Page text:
Review Official Records

The reason is that if a referendum is required, fewer petition signatures are needed. Furthermore, a new city may be more responsive to constituents, since some cities like Poway and Irvine were incorporated primarily because of planning issues.

A resident can easily research what is planned and zoned for the community by reviewing records in the city or (if unincorporated) county. Therefore, a decision can be made on the desirability of a potential project that could be built in the future.

If a project is zoned and permitted, there is very little, outside of purchasing the property, that a homeowner can do to prevent the development, according to Diana Dugan, San Diego's deputy planning director.

If the developer is trying to change the zoning or amend the community plan, all landowners within 300 feet of the lot's boundaries will be notified by mail of the public hearing's date and location. Other interested parties may find out about the proposed change in hearing notices in the newspaper or by attending community planning group meetings.

Of 50 community areas in San Diego, about 35 have planning groups. In the unincorporated area of San Diego County, inhabited by 400,000 people, there are 12 elected community planning groups and 13 others that are appointed by the board of supervisors. All developments are reviewed by these groups.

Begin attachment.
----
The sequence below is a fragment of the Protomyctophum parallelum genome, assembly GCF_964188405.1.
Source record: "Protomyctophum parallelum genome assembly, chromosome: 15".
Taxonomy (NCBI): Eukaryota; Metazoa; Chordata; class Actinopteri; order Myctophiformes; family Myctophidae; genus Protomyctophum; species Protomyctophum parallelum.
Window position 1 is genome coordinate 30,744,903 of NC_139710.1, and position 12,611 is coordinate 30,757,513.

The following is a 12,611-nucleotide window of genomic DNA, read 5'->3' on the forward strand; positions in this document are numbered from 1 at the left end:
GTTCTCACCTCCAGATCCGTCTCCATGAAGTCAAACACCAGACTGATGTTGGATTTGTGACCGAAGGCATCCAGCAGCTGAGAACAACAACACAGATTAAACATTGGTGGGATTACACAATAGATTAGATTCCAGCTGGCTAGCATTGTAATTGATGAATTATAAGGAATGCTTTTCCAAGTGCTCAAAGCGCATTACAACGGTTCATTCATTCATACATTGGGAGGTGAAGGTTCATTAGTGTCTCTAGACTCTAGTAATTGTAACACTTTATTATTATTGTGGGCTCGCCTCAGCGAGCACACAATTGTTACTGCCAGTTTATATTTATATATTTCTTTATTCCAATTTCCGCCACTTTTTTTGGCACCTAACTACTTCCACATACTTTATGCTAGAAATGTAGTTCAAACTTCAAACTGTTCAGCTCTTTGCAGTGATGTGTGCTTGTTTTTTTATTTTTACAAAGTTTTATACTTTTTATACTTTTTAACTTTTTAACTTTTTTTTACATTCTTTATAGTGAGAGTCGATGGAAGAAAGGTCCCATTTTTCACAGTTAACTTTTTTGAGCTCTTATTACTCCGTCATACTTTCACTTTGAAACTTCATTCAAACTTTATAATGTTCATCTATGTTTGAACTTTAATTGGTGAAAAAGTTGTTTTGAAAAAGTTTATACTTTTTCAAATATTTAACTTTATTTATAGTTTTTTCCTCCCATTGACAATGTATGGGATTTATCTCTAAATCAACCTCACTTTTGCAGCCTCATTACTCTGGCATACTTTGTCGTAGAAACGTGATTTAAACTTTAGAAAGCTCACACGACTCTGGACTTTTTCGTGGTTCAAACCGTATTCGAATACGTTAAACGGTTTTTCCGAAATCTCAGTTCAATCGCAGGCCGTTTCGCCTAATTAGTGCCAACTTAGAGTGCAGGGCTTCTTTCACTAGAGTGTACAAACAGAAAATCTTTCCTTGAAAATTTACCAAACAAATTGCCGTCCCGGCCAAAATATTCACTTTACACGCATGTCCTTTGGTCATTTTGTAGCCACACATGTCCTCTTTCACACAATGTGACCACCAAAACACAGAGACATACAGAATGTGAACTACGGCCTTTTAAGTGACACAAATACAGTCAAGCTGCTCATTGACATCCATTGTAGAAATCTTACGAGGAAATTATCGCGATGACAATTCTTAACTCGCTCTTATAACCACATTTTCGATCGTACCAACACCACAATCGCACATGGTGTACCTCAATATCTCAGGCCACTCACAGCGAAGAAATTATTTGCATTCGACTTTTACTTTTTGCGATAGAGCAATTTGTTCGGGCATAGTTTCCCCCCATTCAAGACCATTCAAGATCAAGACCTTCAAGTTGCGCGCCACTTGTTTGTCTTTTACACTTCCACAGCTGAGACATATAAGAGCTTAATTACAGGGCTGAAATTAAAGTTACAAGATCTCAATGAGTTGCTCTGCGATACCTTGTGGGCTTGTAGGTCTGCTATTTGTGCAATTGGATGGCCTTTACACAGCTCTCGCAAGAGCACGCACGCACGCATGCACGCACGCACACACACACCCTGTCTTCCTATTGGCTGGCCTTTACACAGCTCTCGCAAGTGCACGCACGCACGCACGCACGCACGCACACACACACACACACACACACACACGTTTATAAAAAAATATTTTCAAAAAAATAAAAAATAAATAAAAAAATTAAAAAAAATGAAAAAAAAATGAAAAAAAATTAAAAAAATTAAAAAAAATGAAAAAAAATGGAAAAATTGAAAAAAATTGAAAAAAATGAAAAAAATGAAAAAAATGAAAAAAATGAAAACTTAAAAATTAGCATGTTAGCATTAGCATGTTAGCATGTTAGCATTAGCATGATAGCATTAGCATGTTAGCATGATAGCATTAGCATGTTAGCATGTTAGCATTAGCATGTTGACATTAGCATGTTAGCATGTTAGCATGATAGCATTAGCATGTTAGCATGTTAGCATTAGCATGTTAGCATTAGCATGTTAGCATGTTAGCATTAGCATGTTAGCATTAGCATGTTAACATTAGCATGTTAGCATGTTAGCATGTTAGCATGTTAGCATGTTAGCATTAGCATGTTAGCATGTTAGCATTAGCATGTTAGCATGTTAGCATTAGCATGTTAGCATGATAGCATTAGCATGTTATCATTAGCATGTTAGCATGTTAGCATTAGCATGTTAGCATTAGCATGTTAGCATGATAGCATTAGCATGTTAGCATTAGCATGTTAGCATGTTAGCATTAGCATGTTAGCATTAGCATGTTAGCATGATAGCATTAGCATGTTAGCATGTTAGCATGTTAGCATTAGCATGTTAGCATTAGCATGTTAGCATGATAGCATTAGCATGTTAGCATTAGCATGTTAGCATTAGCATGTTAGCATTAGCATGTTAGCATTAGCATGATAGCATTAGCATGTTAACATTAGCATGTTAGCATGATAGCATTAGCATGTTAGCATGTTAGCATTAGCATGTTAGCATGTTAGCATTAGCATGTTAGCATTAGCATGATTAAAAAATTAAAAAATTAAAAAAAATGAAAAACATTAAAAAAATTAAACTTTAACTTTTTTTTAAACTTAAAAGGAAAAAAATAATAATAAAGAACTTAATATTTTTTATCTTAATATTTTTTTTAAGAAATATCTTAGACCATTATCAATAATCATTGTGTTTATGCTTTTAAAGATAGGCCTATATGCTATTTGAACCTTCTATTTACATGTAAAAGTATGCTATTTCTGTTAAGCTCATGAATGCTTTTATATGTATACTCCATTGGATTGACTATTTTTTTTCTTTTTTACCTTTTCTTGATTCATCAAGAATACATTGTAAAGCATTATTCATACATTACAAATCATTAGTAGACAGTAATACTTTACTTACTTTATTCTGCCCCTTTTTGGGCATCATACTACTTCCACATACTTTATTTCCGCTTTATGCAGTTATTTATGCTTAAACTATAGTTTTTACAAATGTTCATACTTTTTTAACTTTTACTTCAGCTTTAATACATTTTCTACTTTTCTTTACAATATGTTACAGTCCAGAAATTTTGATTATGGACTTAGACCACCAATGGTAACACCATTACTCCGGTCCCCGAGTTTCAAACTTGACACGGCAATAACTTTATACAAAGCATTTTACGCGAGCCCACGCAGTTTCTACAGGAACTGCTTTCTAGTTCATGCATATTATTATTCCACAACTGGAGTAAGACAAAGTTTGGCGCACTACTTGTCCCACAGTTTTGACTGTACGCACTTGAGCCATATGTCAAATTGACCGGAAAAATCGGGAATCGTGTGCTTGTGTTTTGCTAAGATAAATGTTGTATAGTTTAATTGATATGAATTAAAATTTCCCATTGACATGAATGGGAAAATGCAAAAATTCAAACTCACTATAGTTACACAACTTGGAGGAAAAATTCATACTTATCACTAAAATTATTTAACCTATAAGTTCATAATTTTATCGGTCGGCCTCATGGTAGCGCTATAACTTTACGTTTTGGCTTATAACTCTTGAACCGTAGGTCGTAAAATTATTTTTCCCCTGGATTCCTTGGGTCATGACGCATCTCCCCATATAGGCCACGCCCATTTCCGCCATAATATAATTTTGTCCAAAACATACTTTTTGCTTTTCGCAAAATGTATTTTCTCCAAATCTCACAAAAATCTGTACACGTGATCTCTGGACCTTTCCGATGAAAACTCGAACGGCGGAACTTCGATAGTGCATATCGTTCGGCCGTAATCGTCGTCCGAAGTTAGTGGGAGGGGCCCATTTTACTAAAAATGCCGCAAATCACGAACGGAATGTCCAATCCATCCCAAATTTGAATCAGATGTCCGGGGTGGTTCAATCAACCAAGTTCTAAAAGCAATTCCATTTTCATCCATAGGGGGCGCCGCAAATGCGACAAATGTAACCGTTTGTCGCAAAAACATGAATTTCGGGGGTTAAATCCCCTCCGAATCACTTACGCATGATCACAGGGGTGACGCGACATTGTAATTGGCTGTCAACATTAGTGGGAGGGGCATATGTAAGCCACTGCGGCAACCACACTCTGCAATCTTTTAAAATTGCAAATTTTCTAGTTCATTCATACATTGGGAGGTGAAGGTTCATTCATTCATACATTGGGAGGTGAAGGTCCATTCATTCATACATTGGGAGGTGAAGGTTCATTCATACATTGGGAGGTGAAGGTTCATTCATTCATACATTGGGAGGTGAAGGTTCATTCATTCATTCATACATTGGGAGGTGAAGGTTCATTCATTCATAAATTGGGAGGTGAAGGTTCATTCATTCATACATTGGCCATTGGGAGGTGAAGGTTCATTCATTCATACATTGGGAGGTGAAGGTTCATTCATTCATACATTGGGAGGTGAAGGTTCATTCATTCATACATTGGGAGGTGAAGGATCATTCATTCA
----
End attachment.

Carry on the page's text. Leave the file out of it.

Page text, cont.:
Architectural Review Boards

"They are the watchdogs over what happens in a community. They comment on particular projects and the board of supervisors or the planning commission listens to their recommendation," said Walter Ladwig, director of planning and land use for San Diego County.

In addition to reviewing plan changes, Valley Center (in North County) and Alpine (in East County) may be organizing architectural review boards to approve building design and landscaping of projects. This test program could be expanded throughout the county, Ladwig added.

Some community planning groups are more effective than others, Ladwig said, depending on their credibility, personalities and track record. These activist groups have reasonable input, access and influence on the City Council, added Chuck Woolever, San Diego's assistant planning director for administrative services.

'Subjective Rationale'

Building a sound case against a project depends on the group's or individual's objectivity and interpretation of the regulations, Woolever explained. "Pick issues that you can rightly oppose and then you'll be effective," he said.